Ecotourism | Exclusive Tips for a 100% Sustainable Brand Theme
Eco sustainable tourism or Ecotourism contributes to conserving biodiversity. It includes an interpretation/learning experience, is delivered to small groups by small-scale businesses, and stresses local ownership, particularly for rural people.
Ecotourism will have a feasible mix of ecological and cultural security, boost local knowledge of the importance of it, and support for economic growth in the restoration of natural and cultural ecosystems. Nevertheless, other studies say that much of the work in the area of ecotourism focuses not on preserving the natural resources, but instead on pursuing economic goals.
This is a rising trend, but most businesses have little to no understanding about the concept. According to the UN World Tourism Organization (UNWTO), sustainable tourism is tourism development with a balance between environmental, economic and socio-cultural aspects:
“Sustainability principles refer to the environmental, economic and socio-cultural aspects of tourism development. A suitable balance must be established between these three dimensions to guarantee its long term sustainability”
For the International Ecotourism Society (TIES), ecotourism is defined as:
“Responsible travel to natural areas that conserves the environment, sustains the well-being of the local people, and involves interpretation and education”.
Ecotourism should provide direct financial benefits for conservation and local people and is focused on the conservation of natural resources.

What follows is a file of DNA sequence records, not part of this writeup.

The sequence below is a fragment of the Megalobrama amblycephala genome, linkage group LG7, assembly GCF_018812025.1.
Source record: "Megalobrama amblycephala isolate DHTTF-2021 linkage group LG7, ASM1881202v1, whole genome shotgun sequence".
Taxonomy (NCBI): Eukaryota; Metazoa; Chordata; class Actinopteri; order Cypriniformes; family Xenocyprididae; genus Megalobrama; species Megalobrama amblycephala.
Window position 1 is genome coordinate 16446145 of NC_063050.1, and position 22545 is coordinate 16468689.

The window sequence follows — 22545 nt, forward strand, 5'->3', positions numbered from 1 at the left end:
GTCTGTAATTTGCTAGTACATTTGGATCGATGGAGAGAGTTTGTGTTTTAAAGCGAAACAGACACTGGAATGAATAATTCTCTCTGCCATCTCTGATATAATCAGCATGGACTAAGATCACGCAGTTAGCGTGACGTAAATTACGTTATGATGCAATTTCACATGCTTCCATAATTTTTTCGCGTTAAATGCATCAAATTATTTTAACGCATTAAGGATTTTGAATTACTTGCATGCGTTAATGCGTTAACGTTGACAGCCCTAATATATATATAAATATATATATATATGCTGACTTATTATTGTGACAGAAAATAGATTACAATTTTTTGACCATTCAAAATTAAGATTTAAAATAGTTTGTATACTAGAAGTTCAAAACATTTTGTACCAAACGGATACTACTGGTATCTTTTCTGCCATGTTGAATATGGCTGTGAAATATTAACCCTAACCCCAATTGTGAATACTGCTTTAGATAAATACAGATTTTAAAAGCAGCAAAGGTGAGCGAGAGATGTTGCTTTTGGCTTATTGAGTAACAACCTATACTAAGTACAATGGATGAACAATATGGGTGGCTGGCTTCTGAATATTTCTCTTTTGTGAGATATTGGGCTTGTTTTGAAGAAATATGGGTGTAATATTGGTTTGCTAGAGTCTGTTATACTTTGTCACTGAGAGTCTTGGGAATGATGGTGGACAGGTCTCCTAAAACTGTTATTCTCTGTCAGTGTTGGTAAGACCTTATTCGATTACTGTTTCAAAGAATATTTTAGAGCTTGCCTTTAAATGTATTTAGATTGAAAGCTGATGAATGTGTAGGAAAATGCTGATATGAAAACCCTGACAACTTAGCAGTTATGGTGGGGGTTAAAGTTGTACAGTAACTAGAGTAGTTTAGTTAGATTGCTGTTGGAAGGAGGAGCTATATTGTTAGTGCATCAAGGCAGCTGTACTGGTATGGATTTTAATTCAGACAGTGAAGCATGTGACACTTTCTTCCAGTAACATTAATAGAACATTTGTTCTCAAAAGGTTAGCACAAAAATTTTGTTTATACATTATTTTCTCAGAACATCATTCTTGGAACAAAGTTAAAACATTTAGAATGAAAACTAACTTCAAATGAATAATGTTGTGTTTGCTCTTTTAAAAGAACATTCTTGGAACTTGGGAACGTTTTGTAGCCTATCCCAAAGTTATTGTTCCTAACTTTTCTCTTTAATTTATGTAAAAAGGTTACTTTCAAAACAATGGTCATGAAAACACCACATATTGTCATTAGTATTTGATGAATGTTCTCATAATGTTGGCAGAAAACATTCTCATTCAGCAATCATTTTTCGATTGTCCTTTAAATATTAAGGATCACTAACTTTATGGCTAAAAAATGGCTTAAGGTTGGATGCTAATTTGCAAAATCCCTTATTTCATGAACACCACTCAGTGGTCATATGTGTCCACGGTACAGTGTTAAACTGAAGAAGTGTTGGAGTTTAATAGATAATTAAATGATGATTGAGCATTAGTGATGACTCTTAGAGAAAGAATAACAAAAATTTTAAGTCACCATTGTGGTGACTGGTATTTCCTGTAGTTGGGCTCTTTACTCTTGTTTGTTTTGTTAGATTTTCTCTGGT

What is Ecotourism?
Simply put, ecotourism is a type of sustainable travel option that supports the local natural environment and doesn’t exploit the resources. According to ZME Science, “ecotourism is a complex concept. Its importance is growing more and more each year, as more and more people travel farther and farther away. If you care about nature, the environment, and local communities, you should ensure that your travels are carried out sustainably.”
To be honest, there are so many definitions of ecotourism, things can get overwhelming for someone trying to figure out what it means. However, one definition by the International Union for Conservation of Nature (IUCN), is accepted globally –
“Environmentally responsible travel to natural areas, in order to enjoy and appreciate nature (and accompanying cultural features, both past and present) that promote conservation, have a low visitor impact and provide for beneficially active socio-economic involvement of local peoples.”
Tourism — by itself a large source of growth — contributes to around 10 percent of the world’s economy, according to the World Travel and Tourism Council. Data from the Global Sustainability Dashboard reveal that nearly half of tourism’s economic impact is derived from only 10 destinations, with the natural resources of those locations increasingly strained. The phenomenon takes place in spite of an increasingly active foreign tourist industry, which is projected to rise to 1.8 billion in 2030 as per the World Tourism Organization. The organization states that since 2000, the worldwide target scope has risen by more than 50%.
Principles of Ecotourism
The core principles of ecotourism include (but are not limited to) –
- Natural resources and areas.
- Interpretive and educational features.
- Mostly aimed for smaller groups.
- Cuts down negative impacts on the environment.